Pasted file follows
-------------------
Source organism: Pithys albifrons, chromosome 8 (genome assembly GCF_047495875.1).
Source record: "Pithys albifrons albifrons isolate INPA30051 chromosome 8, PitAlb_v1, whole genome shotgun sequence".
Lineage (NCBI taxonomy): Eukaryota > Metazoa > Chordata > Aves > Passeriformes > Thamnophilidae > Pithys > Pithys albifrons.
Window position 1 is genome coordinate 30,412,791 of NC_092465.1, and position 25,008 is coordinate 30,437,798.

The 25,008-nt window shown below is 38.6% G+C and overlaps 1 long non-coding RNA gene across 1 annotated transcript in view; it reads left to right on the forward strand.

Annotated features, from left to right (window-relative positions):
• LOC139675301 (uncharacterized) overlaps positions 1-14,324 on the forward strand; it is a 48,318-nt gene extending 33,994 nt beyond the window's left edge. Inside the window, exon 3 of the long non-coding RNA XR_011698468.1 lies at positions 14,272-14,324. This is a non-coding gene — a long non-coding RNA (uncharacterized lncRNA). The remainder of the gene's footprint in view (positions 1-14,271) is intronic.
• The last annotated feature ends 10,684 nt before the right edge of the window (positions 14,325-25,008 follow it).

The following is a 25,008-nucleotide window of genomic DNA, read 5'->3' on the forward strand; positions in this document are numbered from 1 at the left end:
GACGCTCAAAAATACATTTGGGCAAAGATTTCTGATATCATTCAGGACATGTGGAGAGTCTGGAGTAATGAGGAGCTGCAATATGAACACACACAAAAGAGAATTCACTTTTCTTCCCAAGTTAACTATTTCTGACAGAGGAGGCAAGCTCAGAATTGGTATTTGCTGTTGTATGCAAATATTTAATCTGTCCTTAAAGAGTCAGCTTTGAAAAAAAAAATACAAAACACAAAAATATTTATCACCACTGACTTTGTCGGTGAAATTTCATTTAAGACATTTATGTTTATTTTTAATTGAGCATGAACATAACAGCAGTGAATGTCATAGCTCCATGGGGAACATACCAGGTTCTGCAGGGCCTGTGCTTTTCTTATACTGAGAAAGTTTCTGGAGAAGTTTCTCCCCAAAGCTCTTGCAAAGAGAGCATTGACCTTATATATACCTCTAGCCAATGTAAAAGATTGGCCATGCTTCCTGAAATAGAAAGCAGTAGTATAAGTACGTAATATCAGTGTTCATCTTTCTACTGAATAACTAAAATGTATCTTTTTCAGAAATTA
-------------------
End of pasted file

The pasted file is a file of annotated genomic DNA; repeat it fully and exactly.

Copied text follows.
Source organism: Pithys albifrons, chromosome 8 (genome assembly GCF_047495875.1).
Source record: "Pithys albifrons albifrons isolate INPA30051 chromosome 8, PitAlb_v1, whole genome shotgun sequence".
Lineage (NCBI taxonomy): Eukaryota > Metazoa > Chordata > Aves > Passeriformes > Thamnophilidae > Pithys > Pithys albifrons.
Window position 1 is genome coordinate 30,412,791 of NC_092465.1, and position 25,008 is coordinate 30,437,798.

The 25,008-nt window shown below is 38.6% G+C and overlaps 1 long non-coding RNA gene across 1 annotated transcript in view; it reads left to right on the forward strand.

Annotated features, from left to right (window-relative positions):
• LOC139675301 (uncharacterized) overlaps positions 1-14,324 on the forward strand; it is a 48,318-nt gene extending 33,994 nt beyond the window's left edge. Inside the window, exon 3 of the long non-coding RNA XR_011698468.1 lies at positions 14,272-14,324. This is a non-coding gene — a long non-coding RNA (uncharacterized lncRNA). The remainder of the gene's footprint in view (positions 1-14,271) is intronic.
• The last annotated feature ends 10,684 nt before the right edge of the window (positions 14,325-25,008 follow it).

The following is a 25,008-nucleotide window of genomic DNA, read 5'->3' on the forward strand; positions in this document are numbered from 1 at the left end:
GACGCTCAAAAATACATTTGGGCAAAGATTTCTGATATCATTCAGGACATGTGGAGAGTCTGGAGTAATGAGGAGCTGCAATATGAACACACACAAAAGAGAATTCACTTTTCTTCCCAAGTTAACTATTTCTGACAGAGGAGGCAAGCTCAGAATTGGTATTTGCTGTTGTATGCAAATATTTAATCTGTCCTTAAAGAGTCAGCTTTGAAAAAAAAAATACAAAACACAAAAATATTTATCACCACTGACTTTGTCGGTGAAATTTCATTTAAGACATTTATGTTTATTTTTAATTGAGCATGAACATAACAGCAGTGAATGTCATAGCTCCATGGGGAACATACCAGGTTCTGCAGGGCCTGTGCTTTTCTTATACTGAGAAAGTTTCTGGAGAAGTTTCTCCCCAAAGCTCTTGCAAAGAGAGCATTGACCTTATATATACCTCTAGCCAATGTAAAAGATTGGCCATGCTTCCTGAAATAGAAAGCAGTAGTATAAGTACGTAATATCAGTGTTCATCTTTCTACTGAATAACTAAAATGTATCTTTTTCAGAAATTA